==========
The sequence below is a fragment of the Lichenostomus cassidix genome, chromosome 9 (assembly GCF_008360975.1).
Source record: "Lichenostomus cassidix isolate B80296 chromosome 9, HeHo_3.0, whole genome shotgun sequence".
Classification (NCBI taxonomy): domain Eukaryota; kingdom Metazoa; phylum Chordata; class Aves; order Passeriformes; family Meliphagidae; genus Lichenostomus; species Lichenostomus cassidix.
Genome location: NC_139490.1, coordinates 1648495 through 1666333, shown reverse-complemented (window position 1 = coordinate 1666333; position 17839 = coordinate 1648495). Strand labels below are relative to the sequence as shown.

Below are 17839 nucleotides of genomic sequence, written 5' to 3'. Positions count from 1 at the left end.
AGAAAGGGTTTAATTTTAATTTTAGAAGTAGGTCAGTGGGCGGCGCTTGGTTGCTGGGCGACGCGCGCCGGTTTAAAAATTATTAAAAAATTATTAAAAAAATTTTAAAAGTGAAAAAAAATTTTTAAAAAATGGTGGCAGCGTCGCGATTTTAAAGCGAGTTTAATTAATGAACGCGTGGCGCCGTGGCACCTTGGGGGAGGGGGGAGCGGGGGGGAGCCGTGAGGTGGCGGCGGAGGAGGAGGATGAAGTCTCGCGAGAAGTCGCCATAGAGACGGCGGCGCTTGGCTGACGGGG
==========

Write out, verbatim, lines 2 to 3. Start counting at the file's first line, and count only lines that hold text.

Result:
Source record: "Lichenostomus cassidix isolate B80296 chromosome 9, HeHo_3.0, whole genome shotgun sequence".
Classification (NCBI taxonomy): domain Eukaryota; kingdom Metazoa; phylum Chordata; class Aves; order Passeriformes; family Meliphagidae; genus Lichenostomus; species Lichenostomus cassidix.